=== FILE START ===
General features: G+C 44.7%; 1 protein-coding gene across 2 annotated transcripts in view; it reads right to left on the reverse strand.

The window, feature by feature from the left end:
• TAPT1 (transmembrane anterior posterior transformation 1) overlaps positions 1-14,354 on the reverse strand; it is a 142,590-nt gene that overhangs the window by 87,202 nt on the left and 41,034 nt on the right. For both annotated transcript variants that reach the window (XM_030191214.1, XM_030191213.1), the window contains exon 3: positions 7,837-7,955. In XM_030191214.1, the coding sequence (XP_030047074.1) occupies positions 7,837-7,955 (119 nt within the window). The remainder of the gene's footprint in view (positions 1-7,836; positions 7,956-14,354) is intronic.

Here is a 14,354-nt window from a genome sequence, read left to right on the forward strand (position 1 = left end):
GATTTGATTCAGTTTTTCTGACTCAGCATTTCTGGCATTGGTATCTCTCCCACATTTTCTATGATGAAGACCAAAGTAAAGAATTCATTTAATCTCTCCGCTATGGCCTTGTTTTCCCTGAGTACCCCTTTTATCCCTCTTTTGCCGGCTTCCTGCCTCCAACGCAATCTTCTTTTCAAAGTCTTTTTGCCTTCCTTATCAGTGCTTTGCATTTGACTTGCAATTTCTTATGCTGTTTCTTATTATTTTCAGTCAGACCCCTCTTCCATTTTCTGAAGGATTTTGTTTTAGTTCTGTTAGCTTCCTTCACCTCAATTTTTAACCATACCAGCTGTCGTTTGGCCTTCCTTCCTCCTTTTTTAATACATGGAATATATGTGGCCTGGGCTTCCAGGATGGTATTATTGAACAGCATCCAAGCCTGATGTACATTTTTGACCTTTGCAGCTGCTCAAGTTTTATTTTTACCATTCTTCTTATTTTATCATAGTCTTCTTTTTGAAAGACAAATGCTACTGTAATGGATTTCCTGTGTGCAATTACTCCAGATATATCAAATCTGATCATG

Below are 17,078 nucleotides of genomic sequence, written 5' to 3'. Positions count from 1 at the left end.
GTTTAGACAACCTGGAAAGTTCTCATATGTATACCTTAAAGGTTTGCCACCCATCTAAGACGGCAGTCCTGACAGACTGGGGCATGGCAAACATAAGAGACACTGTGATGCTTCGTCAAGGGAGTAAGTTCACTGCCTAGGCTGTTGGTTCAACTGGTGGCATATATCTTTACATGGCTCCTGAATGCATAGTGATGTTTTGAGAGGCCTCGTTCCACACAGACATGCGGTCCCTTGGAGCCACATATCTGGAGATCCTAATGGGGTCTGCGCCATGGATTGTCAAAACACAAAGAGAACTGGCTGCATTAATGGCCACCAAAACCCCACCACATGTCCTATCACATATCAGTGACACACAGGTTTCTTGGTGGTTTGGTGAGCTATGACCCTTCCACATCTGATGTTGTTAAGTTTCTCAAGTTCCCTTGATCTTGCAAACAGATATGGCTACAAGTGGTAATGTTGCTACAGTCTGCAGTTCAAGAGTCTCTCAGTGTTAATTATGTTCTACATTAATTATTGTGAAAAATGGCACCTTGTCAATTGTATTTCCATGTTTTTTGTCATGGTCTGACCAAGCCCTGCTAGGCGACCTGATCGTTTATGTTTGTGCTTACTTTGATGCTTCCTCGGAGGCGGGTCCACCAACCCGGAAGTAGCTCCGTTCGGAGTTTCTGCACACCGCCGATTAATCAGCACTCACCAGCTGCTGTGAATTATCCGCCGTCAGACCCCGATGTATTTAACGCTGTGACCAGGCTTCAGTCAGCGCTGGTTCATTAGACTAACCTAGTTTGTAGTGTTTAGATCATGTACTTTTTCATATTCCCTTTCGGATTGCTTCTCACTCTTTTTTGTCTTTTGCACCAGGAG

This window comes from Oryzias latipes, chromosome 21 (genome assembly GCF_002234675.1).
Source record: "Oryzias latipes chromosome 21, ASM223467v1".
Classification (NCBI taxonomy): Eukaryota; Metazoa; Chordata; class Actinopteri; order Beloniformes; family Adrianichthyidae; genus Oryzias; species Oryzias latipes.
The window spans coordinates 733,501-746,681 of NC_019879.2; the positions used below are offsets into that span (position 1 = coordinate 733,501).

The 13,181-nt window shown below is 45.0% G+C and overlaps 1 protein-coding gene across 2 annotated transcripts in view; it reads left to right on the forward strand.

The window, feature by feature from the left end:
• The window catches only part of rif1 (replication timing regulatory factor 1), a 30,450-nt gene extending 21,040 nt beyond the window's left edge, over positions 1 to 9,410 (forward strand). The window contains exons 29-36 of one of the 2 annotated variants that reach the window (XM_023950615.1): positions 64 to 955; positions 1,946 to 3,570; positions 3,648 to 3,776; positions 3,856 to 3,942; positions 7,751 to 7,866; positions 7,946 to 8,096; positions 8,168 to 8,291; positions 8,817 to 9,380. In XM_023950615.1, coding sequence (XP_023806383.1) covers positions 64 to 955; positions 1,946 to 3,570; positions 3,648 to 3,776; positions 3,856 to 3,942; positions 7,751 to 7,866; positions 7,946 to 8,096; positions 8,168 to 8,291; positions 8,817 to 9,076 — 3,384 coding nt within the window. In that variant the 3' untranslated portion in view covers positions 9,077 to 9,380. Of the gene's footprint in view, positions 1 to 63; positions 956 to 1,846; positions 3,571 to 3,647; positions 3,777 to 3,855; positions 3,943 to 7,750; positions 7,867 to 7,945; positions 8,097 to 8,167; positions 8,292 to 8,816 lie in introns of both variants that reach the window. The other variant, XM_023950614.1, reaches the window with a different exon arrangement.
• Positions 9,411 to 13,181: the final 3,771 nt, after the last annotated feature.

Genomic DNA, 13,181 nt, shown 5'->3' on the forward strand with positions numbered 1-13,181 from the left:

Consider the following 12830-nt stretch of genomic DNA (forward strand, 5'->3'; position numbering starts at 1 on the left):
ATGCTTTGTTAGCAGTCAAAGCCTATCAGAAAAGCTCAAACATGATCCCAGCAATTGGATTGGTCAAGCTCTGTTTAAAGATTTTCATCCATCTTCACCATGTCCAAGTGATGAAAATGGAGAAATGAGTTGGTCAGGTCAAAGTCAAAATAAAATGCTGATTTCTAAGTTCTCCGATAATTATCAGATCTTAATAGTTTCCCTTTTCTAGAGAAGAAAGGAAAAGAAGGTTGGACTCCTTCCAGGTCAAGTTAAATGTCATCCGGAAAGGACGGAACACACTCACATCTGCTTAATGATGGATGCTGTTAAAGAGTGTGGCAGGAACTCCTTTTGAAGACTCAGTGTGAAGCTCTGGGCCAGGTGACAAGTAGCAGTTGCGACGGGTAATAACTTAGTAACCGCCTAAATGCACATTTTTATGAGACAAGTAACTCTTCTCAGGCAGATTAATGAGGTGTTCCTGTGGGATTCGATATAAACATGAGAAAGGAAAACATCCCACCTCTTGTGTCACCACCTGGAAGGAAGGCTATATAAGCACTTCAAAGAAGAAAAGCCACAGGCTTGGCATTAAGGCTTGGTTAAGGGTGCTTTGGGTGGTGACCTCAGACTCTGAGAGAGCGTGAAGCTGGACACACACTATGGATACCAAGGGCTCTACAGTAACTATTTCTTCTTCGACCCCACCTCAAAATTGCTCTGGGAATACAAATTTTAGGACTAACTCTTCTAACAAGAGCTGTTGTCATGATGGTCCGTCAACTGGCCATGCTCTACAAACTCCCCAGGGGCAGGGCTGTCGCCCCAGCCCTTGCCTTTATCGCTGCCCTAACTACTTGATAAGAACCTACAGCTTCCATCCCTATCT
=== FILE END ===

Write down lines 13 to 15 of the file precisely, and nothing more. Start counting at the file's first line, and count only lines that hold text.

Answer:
The window, feature by feature from the left end:
• The window catches only part of rif1 (replication timing regulatory factor 1), a 30,450-nt gene extending 21,040 nt beyond the window's left edge, over positions 1 to 9,410 (forward strand). The window contains exons 29-36 of one of the 2 annotated variants that reach the window (XM_023950615.1): positions 64 to 955; positions 1,946 to 3,570; positions 3,648 to 3,776; positions 3,856 to 3,942; positions 7,751 to 7,866; positions 7,946 to 8,096; positions 8,168 to 8,291; positions 8,817 to 9,380. In XM_023950615.1, coding sequence (XP_023806383.1) covers positions 64 to 955; positions 1,946 to 3,570; positions 3,648 to 3,776; positions 3,856 to 3,942; positions 7,751 to 7,866; positions 7,946 to 8,096; positions 8,168 to 8,291; positions 8,817 to 9,076 — 3,384 coding nt within the window. In that variant the 3' untranslated portion in view covers positions 9,077 to 9,380. Of the gene's footprint in view, positions 1 to 63; positions 956 to 1,846; positions 3,571 to 3,647; positions 3,777 to 3,855; positions 3,943 to 7,750; positions 7,867 to 7,945; positions 8,097 to 8,167; positions 8,292 to 8,816 lie in introns of both variants that reach the window. The other variant, XM_023950614.1, reaches the window with a different exon arrangement.
• Positions 9,411 to 13,181: the final 3,771 nt, after the last annotated feature.